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Patriotism is great when it comes to cheering for Team Canada. When it comes to your portfolio? Maybe not.

Every financial professional agrees: diversification is the simplest, easiest way to protect your portfolio. Among other things, diversification means holding not just Canadian investments, but a healthy dose of international securities.

However, a survey conducted in February by Toronto-based Environics Research demonstrates that many Canadians don't like to venture beyond this country's borders when it comes to their investments. Among 1,000 "affluent individuals" (those with more than $250,000 in investable assets), the average respondent replied that 64 per cent of their family's equity portfolio was allocated to Canada. The typical respondent planned to lower the number by a measly 2 per cent over the next year.

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No only do these actions conflict with the usual advice about diversification, they also run contrary to what high-net-worth individuals (those with $1-million or more in investable assets) have been doing over the past several months.

Based on discussions with high-net-worth individuals and with adviser colleagues, I would say "home country bias" is disappearing rapidly. I estimate the portfolio of the average high-net-worth individual I know is now allocated perhaps 40 to 50 per cent to Canadian equities, with plans to bring the number even lower in the months to come.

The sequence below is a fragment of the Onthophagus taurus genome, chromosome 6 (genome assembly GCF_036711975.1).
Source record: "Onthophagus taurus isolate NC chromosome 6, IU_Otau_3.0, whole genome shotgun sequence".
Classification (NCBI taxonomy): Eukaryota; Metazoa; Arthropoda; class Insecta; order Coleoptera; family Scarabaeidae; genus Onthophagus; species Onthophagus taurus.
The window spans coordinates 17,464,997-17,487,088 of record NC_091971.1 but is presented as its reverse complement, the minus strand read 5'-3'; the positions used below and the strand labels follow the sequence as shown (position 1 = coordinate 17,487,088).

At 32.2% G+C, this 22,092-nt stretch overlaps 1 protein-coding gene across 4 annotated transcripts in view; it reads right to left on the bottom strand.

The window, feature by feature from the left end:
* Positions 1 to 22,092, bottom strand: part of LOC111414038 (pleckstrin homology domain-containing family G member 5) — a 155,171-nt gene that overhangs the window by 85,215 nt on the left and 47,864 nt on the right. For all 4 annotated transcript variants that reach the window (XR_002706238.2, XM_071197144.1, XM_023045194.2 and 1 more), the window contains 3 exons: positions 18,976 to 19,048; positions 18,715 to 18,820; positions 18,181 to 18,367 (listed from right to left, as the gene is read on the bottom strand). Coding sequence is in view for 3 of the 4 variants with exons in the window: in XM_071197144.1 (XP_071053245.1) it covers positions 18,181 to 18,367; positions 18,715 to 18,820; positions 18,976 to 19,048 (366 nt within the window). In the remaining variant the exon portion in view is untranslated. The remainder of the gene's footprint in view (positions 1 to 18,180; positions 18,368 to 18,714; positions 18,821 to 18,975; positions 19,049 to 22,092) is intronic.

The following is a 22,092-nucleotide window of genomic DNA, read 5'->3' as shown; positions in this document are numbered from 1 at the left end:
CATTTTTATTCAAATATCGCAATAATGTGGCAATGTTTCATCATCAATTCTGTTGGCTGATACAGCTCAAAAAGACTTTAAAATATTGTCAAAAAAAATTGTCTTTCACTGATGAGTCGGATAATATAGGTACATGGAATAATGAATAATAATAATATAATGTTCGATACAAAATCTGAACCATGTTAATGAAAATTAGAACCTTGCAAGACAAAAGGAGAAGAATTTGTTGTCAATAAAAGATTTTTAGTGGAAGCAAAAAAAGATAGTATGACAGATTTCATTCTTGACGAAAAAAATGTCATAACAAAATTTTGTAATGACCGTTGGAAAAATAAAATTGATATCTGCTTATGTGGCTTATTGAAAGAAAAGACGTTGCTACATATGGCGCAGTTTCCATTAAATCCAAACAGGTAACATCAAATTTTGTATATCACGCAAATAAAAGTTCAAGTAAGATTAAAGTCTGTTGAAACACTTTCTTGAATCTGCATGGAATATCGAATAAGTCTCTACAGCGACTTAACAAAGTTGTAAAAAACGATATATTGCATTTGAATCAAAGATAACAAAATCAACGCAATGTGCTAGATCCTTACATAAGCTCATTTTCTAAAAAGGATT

Is there a lesson here? I believe there is. There's a big difference between "affluent" and "high-net-worth" individuals, and it has a lot more to do with attitude than net worth.

The high-net-worth crowd have already hit their financial home runs; while growth is still important to them, preservation of wealth is their primary concern. Wealthy investors seem to have a deeper understanding of the cyclical nature of business and stock markets. As a rule, they seem to know good times don't last forever; they realize there are times in the cycle to lock in profits. All this leads to a keener awareness of the importance of diversification.

Before anybody accuses me of Canada-bashing, let me say I completely understand the rationale for overweighting Canadian equities. Our stock market has had an extraordinary run over the past several years. Our economy is in better shape than that of many other countries. Our financial sector came through the recession relatively unscathed, and other sectors (energy and agriculture) have long-term tailwinds behind them.

But allocating 64 per cent of an equity portfolio to a single market is an astonishing level of concentration. This is particularly true when one considers how highly concentrated Canada's equity market already is: energy, materials, and financials make up the bulk of the market cap. These people are piling concentration upon concentration, and accepting a tremendous amount of risk. Is there more upside in Canada? Yes, absolutely. But the wealthy are learning where there are opportunities to diversify, find value and reduce risk.

If you've had 64 per cent of your portfolio in Canadian equities over the past two to three years, you've probably done very well. But it's time for an asset-allocation decision. The wealthy are beginning to take some "Canada" off the table. Perhaps it's time for you to consider doing the same.

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The opinions expressed in this article are the opinions of the author and readers should not assume they reflect the opinions of Richardson GMP or its affiliates.

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